Selection of beater design in fibre preparation
Brian A Leach and Kishore Kumar Khaitan discuss the issues related to how beater designs and the sequence of opening points influence fibre preparation. Fibre opening is key to good yarn spinning. Good, gentle opening ensures maximum retension of fibre strength by minimising fibre rupture, reducing the level of neps
Brian A Leach and Kishore Kumar Khaitan discuss the issues related to how beater designs and the sequence of opening points influence fibre preparation.
Fibre opening is key to good yarn spinning. Good, gentle opening ensures maximum retension of fibre strength by minimising fibre rupture, reducing the level of neps, effective thrash removal and minimal amounts of micro dust and lint. It is obvious that well cleaned and opened fibre is a prerequisite to high quality carding and spinning. However, the fact is that this is very difficult to achieve for a spinning mill since the fibre quality, fibre mix, product mix, etc. keep changing and the process has to be optimised to the new requirements. Even if the process is optimised, it is a challenge to maintain the consistency of quality.
In this article, we discuss the issues related to this subject and how beater designs and the sequence of opening points influence fibre preparation. In modern blow rooms, four types of beaters are primarily used disc beaters, peg beaters, pinned beaters and saw tooth beaters, each having it own function and suitability to certain requirements and conditions. As disc and peg beaters are used exclusively for beating and pre-opening of cotton fibres, we shall focus on pinned and saw tooth beaters for detailed analysis. It was not until the 1960s that blowroom cleaning machines embraced metallic wire as an option to bladed, porcupine, vertical or pin beaters.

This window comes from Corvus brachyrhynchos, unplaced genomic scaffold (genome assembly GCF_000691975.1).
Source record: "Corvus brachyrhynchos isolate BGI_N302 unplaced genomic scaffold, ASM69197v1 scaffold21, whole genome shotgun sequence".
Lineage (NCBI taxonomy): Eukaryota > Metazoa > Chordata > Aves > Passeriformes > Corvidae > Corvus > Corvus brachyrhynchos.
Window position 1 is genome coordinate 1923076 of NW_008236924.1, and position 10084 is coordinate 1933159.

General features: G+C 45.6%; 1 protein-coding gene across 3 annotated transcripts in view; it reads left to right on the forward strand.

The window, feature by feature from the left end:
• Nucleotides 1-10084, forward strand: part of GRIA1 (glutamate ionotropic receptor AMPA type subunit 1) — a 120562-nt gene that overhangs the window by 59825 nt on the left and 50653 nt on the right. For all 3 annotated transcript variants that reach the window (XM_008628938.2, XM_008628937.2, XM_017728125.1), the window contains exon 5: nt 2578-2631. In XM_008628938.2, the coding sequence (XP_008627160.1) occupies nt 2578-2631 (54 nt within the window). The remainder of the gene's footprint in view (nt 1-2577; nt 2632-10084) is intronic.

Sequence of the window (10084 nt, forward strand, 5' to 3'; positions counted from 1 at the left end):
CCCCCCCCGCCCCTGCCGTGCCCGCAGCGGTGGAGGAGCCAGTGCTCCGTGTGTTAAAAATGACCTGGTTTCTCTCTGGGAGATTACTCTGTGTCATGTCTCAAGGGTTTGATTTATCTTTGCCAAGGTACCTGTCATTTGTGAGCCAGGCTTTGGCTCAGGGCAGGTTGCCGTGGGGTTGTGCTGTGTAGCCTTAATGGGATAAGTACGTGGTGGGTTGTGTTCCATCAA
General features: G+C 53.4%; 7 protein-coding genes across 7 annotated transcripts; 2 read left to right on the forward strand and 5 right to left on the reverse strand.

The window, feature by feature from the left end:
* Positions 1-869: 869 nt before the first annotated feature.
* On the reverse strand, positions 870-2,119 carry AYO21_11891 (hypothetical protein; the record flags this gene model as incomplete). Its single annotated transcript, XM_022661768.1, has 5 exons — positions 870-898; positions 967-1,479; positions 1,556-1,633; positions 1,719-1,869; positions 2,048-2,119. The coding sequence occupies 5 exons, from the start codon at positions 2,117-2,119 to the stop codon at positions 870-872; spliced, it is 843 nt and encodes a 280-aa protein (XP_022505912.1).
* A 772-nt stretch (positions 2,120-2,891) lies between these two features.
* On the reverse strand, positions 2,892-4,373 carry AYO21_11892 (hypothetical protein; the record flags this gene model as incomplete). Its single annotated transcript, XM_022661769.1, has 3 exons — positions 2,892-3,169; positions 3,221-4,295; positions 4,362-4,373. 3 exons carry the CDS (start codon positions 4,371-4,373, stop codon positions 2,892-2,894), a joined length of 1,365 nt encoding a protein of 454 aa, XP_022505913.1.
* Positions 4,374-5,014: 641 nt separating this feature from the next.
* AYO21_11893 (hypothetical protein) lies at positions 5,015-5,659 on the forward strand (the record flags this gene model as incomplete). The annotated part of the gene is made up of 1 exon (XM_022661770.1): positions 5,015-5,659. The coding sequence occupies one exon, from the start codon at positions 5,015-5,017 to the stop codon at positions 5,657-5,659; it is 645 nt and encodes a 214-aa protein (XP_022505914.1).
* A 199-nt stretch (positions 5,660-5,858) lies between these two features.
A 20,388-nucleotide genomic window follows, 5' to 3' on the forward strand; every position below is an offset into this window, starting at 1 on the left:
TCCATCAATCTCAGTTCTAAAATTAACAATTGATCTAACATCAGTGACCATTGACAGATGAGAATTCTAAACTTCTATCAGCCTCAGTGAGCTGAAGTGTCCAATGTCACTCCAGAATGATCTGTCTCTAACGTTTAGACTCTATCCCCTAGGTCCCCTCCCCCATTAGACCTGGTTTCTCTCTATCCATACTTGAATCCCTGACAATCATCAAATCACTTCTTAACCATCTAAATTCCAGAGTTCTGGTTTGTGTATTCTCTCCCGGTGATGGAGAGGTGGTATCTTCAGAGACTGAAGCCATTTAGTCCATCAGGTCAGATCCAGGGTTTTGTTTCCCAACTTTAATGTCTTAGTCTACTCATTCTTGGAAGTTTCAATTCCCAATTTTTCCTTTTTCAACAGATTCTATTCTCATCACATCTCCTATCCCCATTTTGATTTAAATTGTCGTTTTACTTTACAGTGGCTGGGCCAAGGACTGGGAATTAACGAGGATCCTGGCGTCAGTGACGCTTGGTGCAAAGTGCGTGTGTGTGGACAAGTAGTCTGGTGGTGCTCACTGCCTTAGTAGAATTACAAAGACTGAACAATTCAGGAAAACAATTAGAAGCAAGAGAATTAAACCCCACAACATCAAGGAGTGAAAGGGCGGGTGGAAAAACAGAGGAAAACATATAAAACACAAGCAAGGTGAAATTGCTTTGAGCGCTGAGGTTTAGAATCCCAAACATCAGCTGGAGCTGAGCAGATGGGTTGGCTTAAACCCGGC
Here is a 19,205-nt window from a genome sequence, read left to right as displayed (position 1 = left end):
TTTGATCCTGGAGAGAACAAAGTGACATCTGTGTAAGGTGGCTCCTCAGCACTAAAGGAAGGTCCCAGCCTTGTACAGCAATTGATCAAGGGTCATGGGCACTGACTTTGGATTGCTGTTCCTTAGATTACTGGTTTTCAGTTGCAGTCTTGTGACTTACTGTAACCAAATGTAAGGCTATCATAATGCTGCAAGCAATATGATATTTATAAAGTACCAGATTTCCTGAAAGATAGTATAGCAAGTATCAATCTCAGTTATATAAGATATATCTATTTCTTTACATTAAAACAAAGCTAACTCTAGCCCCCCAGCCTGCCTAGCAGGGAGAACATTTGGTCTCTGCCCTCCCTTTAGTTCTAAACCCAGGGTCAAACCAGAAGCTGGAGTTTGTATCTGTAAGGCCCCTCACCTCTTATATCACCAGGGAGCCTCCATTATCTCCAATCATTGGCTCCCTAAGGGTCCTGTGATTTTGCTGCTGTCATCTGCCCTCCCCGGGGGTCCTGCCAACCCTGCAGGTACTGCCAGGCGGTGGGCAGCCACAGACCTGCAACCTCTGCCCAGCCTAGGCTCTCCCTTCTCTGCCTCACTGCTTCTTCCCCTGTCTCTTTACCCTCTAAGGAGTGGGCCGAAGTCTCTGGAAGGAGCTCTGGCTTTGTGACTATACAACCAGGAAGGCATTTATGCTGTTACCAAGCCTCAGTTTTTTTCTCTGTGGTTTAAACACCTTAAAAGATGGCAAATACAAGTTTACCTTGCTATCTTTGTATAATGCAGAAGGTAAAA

Production limitations of traditional blowroom lines of around 300 kgs/hr gave way to metallic wire wound cylinders enabling dramatic increases in production. This provided more intense opening and cleaning, however, not without quality concession. Metallic wire in many applications results in fibre damage and requires frequent maintenance.
Typical Indian mills producing fine ring spun yarn up to the 1980s used up to seven cleaning points in their blowroom lines and no metallic wire was used. Though in modern blowroom lines, it is claimed that less cleaning points are required which helps reduce fibre damage at high productions rates, what is actually done is that multiple cleaning points are provided in a single blow room beater or card. However, even if one or two cleaning points are actually reduced, use of metallic wire leads to aggressive opening and consequent fibre rupture, which affects ring spun fine yarns quality in particular.
It may be prudent to replace the wire wound rolls with pinned rolls to reduce fibre damage, particularly for fine count, ring spun applications. Most super high production lines are suited for open end spinning operations where quality demands are more forgiving. Ring spun yarns, on the other hand, are very sensitive to speeds, over beating, and aggressive cleaning. Machine makers are thus increasingly adopting the pin technologies to overcome some of the issues posed by aggressive metallic wire cleaning.
Engineering improvements, such as use of long lasting alloy steel pins, extruded alloy aluminium lags and special pin profiles, along with proven advanced methods of pin fixing (eg. NIF method adopted by Stewarts) that provides pin-point accuracy, have dramatically improved the performance of pinned beaters, which was never achieved in wooden products. Leading manufacturers of modern blowroom and carding machines have adopted pin rollers and pinned aluminium profiles as the primary recommended specification. Choice of beaters and sequence of opening depends on the nature of fibre and the process requirements. Long staple cotton with low thrash would require lesser beating and more opening than short staple, thrashy cotton. Synthetic fibres require no beating and only gentle opening. Though not preferred, saw tooth wires can be used for opening polyester or nylon fibres. However, they can cause several problems if used for opening soft fibres like viscose since such fibres have a tendency to disintegrate under stress.<